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I have a binary value stored in a char in C, I want transform this byte into signed int in C. Currently I have something like this:

char a = 0xff;
int b = a; 
printf("value of b: %d\n", b);

The result in standard output will be "255", the desired output is "-1".

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Cast to signed char first: int b = (signed char) a; – oldrinb Aug 5 '12 at 20:07
ff as hexadecimal is 255 so, if you want -1 what sort of conversion or transformation are you expecting? – Charles Bailey Aug 5 '12 at 20:46
Thank you guys oldrinb and Charles =) – xwgou Sep 24 '12 at 16:59

3 Answers 3

up vote 3 down vote accepted


char a = 0xff


signed char a = 0xff;  // or more explicit: = -1

to have printf prints -1.

If you don't want to change the type of a, as @veer added in the comments you can simply cast a to (signed char) before assigning its value to b.

Note that in both cases, this integer conversion is implementation-defined but this is the commonly seen implementation-defined behavior.

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signed char a = 0xff is an overflow on if char is 8 bit wide. So just don't do that. Your second guess of -1 is more convincing :) – Jens Gustedt Aug 5 '12 at 20:12
@JensGustedt this is not an overflow in the sense of the C definition. This is perfectly valid (but implementation-defined) C code. – ouah Aug 5 '12 at 20:14
@JensGustedt no it isn't an overflow here. – user529758 Aug 5 '12 at 20:19
@JensGustedt the 255 value is converted before the assignment to (signed char) and this conversion is ruled by in C99. No overflow occurs because the conversion happens before – ouah Aug 5 '12 at 20:25
But the standard explicitly mentions the possibility of raising an implementation-defined signal when converting to signed integer types and the value isn't representable in the target type. I'd say in this case, crashing is allowed, as long as the implementation documents it. – Daniel Fischer Aug 5 '12 at 21:03

According to the C99 standard, Signed and unsigned integers

When a value with integer type is converted to another integer type other than _Bool, if the value can be represented by the new type, it is unchanged.

Otherwise, if the new type is unsigned, the value is converted by repeatedly adding or subtracting one more than the maximum value that can be represented in the new type until the value is in the range of the new type.

Otherwise, the new type is signed and the value cannot be represented in it; either the result is implementation-defined or an implementation-defined signal is raised.

You need to cast your char to a signed char before assigning to int, as any value char could take is directly representable as an int.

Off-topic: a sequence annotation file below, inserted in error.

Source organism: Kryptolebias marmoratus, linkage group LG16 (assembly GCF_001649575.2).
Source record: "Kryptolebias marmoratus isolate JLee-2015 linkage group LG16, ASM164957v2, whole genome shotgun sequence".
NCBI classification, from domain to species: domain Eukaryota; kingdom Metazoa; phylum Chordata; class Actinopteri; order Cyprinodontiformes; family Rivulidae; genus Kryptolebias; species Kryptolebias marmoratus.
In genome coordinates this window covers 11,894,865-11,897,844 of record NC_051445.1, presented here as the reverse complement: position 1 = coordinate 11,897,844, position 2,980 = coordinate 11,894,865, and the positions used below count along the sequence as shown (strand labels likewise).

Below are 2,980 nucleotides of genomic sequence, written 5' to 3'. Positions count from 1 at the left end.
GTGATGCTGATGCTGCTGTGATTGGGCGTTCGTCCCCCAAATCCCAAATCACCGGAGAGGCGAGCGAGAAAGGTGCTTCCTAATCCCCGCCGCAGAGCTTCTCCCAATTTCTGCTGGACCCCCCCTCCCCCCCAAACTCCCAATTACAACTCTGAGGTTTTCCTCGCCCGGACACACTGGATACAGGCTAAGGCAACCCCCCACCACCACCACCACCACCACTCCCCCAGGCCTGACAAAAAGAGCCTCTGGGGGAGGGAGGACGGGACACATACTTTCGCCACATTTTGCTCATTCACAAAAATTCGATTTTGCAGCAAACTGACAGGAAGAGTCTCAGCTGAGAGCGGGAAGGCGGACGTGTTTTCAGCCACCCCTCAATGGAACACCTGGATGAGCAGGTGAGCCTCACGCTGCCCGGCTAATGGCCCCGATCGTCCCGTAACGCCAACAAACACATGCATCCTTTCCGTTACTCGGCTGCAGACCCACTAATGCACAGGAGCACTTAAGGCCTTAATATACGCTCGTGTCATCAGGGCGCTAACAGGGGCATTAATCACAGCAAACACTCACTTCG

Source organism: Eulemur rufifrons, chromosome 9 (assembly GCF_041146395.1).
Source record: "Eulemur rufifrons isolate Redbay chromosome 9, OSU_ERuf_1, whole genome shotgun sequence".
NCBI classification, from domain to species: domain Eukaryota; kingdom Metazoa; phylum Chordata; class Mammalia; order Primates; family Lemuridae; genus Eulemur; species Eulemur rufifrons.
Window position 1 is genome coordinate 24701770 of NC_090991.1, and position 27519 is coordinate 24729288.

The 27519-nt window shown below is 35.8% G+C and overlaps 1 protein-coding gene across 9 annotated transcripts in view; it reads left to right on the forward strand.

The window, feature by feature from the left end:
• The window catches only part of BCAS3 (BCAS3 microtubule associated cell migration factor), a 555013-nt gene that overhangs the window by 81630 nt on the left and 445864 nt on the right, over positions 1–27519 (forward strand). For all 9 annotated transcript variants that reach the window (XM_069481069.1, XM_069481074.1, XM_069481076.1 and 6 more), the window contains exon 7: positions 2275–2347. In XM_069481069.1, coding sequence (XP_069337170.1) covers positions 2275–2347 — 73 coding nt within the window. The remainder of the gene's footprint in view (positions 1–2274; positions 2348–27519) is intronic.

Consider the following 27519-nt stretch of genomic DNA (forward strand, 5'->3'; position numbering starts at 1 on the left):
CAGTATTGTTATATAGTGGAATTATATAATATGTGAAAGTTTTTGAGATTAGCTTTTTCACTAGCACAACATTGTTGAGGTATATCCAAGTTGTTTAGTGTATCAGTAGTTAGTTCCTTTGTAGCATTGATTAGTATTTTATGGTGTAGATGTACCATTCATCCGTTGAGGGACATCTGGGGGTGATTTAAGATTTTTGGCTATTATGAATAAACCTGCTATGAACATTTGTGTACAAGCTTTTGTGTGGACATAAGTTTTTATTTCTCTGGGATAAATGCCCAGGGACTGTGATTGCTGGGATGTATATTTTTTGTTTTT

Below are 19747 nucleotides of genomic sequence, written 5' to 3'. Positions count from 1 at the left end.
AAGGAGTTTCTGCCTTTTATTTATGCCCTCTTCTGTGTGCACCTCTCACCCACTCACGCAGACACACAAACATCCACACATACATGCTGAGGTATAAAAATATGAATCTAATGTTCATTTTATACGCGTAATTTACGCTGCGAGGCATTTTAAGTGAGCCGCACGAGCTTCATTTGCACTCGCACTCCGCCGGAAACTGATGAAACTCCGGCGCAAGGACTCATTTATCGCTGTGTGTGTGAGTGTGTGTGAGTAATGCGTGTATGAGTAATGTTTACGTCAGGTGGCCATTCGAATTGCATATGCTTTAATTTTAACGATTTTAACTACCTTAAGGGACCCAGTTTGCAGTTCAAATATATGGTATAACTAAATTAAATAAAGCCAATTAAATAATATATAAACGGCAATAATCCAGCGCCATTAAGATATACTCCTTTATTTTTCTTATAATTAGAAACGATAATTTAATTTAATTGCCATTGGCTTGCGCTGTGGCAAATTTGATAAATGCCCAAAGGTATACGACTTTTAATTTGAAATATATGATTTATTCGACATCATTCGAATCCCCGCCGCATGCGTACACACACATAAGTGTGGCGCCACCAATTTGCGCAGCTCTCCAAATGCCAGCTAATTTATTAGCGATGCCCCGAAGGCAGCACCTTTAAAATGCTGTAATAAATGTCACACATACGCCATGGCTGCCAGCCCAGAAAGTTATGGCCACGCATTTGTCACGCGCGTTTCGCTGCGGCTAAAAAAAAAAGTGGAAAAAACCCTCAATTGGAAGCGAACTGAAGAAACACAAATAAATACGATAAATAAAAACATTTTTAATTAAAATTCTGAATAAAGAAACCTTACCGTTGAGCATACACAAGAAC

#include <stdio.h>

int main(void) {
  char a = 0xff;
  int b = (signed char) a;
  printf("value of b: %d\n", b);
  return 0;

Quickly testing shows it works here:

C:\dev\scrap>gcc -std=c99 -oprint-b print-b.c

value of b: -1

Be wary that char is undefined by the C99 standard as to whether it is treated signed or unsigned.

6.2.5 Types

An object declared as type char is large enough to store any member of the basic execution character set. If a member of the basic execution character set is stored in a char object, its value is guaranteed to be positive. If any other character is stored in a char object, the resulting value is implementation-defined but shall be within the range of values that can be represented in that type.


The three types char, signed char, and unsigned char are collectively called the character types. The implementation shall define char to have the same range, representation, and behavior as either signed char or unsigned char.

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It should be noted that, technically, signed integer overflow causes undefined behavior, so in order to get consistent results from platform to platform, you'd need to define the wrap-around semantics yourself (i.e. check for SCHAR_MAX and act accordingly) – eq- Aug 5 '12 at 20:18
Could a fictive compiler legally have (say) SCHAR_MAY == 512, such that this code would print "value of b: 255"? – tiwo Aug 5 '12 at 20:20
@eq this is not an overflow in C here but an integer conversion ruled by in C99. So no undefined behavior here. – ouah Aug 5 '12 at 20:22
@ouah, just to cite it directly: "either the result is implementation-defined or an implementation-defined signal is raised", so right no undefined behavior, but it might just crash the program under you :) – Jens Gustedt Aug 5 '12 at 20:29

You are already wrong from the start:

char a = 0xff;

if char is signed, which you seem to assume, here you already have a value that is out of range, 0xFF is an unsigned quantity with value 255. If you want to see char as signed numbers use signed char and assign -1 to it. If you want to see it as a bit pattern use unsigned char and assign 0xFF to it. Your initialization of the int will then do what you expect it to do.

char, signed char and unsigned char are by definition of the standard three different types. Reserve char itself to characters, printing human readable stuff.

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Note that by definition they are three distinct types but actually char is either unsigned char or signed char. DR #068 clarifies that – ouah Aug 5 '12 at 20:48
@ouah, to be even more clear on that: char has the same range of values as one of the [un]signed char types, but it is a distinct type (as seen in C's type system) from any of those. The point that I wanted to make is that there are semantic differences between these three types as they are given by the standard, and you should use them for what they are meant. Don't use char for arithmetic if you can avoid it, you easily get it wrong on the other half of the possible platforms. – Jens Gustedt Aug 5 '12 at 21:46

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